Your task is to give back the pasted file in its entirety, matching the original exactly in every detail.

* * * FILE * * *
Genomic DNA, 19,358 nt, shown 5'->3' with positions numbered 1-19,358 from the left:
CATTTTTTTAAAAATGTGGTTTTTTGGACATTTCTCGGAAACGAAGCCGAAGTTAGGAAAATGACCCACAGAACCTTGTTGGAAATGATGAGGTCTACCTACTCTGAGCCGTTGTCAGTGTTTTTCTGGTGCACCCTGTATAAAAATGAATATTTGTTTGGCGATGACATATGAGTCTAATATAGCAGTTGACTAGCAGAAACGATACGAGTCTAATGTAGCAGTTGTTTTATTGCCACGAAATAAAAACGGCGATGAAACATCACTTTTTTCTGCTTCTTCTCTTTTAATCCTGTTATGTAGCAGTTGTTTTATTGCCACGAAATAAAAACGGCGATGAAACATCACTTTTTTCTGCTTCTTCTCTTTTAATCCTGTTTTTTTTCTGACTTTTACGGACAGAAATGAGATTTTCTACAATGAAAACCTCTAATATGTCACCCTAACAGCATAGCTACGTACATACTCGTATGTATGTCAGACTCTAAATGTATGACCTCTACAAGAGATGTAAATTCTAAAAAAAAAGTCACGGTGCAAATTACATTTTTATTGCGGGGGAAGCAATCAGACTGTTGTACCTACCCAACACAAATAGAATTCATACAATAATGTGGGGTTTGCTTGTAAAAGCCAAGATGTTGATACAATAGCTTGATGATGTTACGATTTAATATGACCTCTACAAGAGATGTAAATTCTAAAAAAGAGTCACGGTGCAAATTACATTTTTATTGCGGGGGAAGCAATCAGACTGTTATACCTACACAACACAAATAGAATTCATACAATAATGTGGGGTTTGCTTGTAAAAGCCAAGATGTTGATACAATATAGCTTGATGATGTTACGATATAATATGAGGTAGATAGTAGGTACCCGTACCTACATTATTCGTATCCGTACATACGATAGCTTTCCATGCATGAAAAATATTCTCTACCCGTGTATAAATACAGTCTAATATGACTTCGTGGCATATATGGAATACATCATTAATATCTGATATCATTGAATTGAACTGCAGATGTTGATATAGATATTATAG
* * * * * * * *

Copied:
Genomic DNA, 19,358 nt, shown 5'->3' with positions numbered 1-19,358 from the left:
CATTTTTTTAAAAATGTGGTTTTTTGGACATTTCTCGGAAACGAAGCCGAAGTTAGGAAAATGACCCACAGAACCTTGTTGGAAATGATGAGGTCTACCTACTCTGAGCCGTTGTCAGTGTTTTTCTGGTGCACCCTGTATAAAAATGAATATTTGTTTGGCGATGACATATGAGTCTAATATAGCAGTTGACTAGCAGAAACGATACGAGTCTAATGTAGCAGTTGTTTTATTGCCACGAAATAAAAACGGCGATGAAACATCACTTTTTTCTGCTTCTTCTCTTTTAATCCTGTTATGTAGCAGTTGTTTTATTGCCACGAAATAAAAACGGCGATGAAACATCACTTTTTTCTGCTTCTTCTCTTTTAATCCTGTTTTTTTTCTGACTTTTACGGACAGAAATGAGATTTTCTACAATGAAAACCTCTAATATGTCACCCTAACAGCATAGCTACGTACATACTCGTATGTATGTCAGACTCTAAATGTATGACCTCTACAAGAGATGTAAATTCTAAAAAAAAAGTCACGGTGCAAATTACATTTTTATTGCGGGGGAAGCAATCAGACTGTTGTACCTACCCAACACAAATAGAATTCATACAATAATGTGGGGTTTGCTTGTAAAAGCCAAGATGTTGATACAATAGCTTGATGATGTTACGATTTAATATGACCTCTACAAGAGATGTAAATTCTAAAAAAGAGTCACGGTGCAAATTACATTTTTATTGCGGGGGAAGCAATCAGACTGTTATACCTACACAACACAAATAGAATTCATACAATAATGTGGGGTTTGCTTGTAAAAGCCAAGATGTTGATACAATATAGCTTGATGATGTTACGATATAATATGAGGTAGATAGTAGGTACCCGTACCTACATTATTCGTATCCGTACATACGATAGCTTTCCATGCATGAAAAATATTCTCTACCCGTGTATAAATACAGTCTAATATGACTTCGTGGCATATATGGAATACATCATTAATATCTGATATCATTGAATTGAACTGCAGATGTTGATATAGATATTATAG